NEW YORK - Few cultures celebrate the varied moods and nuances of love as comprehensively as India. Our visual and performing arts traditions through the ages are rife with the imagery of love and of lovers. The pangs of separation, the tremulous wait for the tryst, the bliss of union are described in detail in kavyas (poetic anthologies) and represented with tenderness and immediacy in Indian paintings. Love in Indian poetry, music, dance, painting and mythology is a sensory and divine experience to be enjoyed in its fullest!
The blue-skinned God Krishna and his consort Radha personify the ideal lovers in Indian poetry and art and are represented time and again in various states of courtship and lovemaking. In poetry as in painting, what is unsaid is to be imagined and enjoyed as much as what is stated or seen.
In the current painting of mid-18th century date from Rajasthan we see Krishna furtively gazing at Radha through an open window. The springtime scenery is a metaphor for the budding love between the two. She is aware of his gaze upon her but keeps her eyes away. The peacocks perched upon the tree branches set a gentle, romantic mood.
KRISHNA WATCHES A MAIDEN STANDING ON A SWING, CIRCA 1760. ESTIMATE $2,000–3,000.
Radha’s companions or sakhis are key facilitators of the trysts between the lovers. In this mid-19th century painting from the Kangra Hills of North India we see Radha at lower left trying to stealthily slip out to meet her beloved whilst her confidante, seen in the center, passes on a message to Krishna about the location of their rendezvous. Cows graze contentedly on the rolling hills in the background creating a peaceful bucolic setting.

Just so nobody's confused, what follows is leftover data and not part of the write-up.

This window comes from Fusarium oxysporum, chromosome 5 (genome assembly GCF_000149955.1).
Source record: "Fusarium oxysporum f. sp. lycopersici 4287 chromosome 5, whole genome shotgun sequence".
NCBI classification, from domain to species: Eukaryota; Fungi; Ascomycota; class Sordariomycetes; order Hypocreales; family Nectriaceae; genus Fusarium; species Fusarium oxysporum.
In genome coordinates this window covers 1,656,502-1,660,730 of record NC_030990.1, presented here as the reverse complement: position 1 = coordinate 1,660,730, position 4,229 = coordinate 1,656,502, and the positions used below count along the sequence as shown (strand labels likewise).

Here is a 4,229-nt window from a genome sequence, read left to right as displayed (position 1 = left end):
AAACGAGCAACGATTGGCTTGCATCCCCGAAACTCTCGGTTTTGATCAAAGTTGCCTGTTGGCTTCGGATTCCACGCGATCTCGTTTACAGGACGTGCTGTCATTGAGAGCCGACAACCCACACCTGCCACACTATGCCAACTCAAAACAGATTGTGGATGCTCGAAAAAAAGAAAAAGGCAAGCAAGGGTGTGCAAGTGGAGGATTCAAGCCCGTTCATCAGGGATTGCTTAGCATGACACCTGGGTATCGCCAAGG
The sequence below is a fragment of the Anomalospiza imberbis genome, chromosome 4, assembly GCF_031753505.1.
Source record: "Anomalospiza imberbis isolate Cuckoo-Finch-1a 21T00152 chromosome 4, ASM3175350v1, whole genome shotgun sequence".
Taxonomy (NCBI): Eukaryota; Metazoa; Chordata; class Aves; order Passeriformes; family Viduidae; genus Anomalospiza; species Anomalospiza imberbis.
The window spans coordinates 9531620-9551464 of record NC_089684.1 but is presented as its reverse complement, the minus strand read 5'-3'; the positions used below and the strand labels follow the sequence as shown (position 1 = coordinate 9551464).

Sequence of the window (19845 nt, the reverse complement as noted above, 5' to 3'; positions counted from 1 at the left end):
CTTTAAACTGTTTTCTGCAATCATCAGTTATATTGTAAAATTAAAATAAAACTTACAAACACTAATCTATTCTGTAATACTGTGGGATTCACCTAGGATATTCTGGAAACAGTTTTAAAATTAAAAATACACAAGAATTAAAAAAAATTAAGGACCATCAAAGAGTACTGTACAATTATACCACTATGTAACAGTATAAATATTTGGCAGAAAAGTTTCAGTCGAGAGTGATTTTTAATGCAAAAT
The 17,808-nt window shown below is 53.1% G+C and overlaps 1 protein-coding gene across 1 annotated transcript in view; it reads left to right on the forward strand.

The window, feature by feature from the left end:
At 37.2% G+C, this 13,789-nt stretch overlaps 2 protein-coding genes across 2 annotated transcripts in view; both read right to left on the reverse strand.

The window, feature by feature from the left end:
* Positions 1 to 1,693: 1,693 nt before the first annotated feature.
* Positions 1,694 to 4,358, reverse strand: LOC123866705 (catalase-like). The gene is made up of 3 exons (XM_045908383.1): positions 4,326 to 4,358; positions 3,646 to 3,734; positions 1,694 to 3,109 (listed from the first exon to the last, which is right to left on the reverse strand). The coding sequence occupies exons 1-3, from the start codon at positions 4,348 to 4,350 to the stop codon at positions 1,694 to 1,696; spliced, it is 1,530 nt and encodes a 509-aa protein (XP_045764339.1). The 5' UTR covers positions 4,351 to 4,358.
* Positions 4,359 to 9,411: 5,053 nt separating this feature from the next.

AN ILLUSTRATION TO A RASIKA PRIYA SERIES: A SAKHI BRINGS A MESSAGE FROM RADHA TO KRISHNA, CIRCA 1840. ESTIMATE $1,200–1,800.
"She wears his peacock feather and he dons her lovely delicate crown
She sports his yellow garment and he wraps himself in her beautiful sari
How charming the very sight of it,
The daughter of Vrsabhanu (Radha) turns into Nanda's son (Krishna) and Nanda's son becomes Vrsabhanu's girl".
One of the tenderest descriptions of the love play of Radha and Krishna is their exchange of clothes. In this lush forest setting by the riverbank with the trees aflame with flowers and the waterlilies in full bloom the lovers are lost in their own world. In exchanging their garments they become one another, a metaphor for the ideal union between two people.
The slow languor of awakening in each other’s arms after a night of passion is expertly portrayed in this very fine early-19th century painting, also from the Kangra Hills. As the first crimson light of dawn breaks across the hills the lovers stir on their bed and begin to adjust their disheveled garments. The viewer is left to guess and delight in the sense of joyous union that preceded this scene.
A FOLIO FROM THE RASIKA PRIYA OF KESHAV DAS: SURATAVICHITRA MADHYA NAYIKA. ATTRIBUTED TO SAJNU, CIRCA 1810. ESTIMATE $15,000–20,000.
These and other paintings on offer in our sale of Indian, Himalayan and Southeast Asian Works of Art transport us to a world of divine beauty and grace where love overshadows and triumphs over all obstacles.